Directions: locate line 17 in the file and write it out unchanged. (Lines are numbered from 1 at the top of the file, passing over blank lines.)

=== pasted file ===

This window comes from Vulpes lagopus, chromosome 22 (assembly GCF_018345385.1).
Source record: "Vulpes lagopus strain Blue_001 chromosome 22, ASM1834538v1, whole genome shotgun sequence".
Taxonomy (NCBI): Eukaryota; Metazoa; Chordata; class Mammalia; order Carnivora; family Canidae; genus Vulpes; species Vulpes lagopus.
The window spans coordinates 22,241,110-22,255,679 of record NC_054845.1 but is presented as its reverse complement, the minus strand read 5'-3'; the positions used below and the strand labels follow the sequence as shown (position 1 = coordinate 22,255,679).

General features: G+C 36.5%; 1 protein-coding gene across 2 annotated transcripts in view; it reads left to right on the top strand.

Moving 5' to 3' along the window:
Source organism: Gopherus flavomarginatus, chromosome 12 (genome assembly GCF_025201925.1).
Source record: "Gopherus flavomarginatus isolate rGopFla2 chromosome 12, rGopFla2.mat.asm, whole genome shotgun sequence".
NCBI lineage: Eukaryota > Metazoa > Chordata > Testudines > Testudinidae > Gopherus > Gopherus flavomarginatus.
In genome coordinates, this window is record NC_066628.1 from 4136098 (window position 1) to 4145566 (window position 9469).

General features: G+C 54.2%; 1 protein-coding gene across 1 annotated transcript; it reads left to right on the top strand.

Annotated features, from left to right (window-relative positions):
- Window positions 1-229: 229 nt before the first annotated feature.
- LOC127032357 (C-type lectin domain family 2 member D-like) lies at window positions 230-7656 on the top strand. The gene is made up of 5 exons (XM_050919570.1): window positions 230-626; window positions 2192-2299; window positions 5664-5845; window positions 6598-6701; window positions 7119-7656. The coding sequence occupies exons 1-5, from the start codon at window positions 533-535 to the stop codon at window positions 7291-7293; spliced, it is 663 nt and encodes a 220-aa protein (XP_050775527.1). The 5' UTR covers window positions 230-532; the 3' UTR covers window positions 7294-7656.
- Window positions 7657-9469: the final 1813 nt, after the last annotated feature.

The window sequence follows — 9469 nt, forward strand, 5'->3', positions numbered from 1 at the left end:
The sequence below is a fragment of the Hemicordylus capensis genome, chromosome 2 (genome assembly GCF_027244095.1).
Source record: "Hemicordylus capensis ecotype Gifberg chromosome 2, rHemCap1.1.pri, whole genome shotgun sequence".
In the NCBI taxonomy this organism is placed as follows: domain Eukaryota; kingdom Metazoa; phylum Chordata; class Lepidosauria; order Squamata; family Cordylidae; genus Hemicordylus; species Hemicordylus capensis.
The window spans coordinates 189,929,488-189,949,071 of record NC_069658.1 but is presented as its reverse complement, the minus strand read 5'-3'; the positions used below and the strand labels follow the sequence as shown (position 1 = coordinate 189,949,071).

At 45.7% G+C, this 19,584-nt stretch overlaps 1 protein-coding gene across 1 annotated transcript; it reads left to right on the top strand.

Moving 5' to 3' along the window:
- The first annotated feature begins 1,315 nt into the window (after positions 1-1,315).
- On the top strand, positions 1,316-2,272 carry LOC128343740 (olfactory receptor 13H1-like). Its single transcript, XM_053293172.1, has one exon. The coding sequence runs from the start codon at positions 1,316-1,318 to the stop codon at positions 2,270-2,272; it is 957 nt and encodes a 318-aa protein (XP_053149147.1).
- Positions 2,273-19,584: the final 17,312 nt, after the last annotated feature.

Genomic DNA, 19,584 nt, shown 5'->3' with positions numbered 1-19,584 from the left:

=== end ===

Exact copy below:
The sequence below is a fragment of the Hemicordylus capensis genome, chromosome 2 (genome assembly GCF_027244095.1).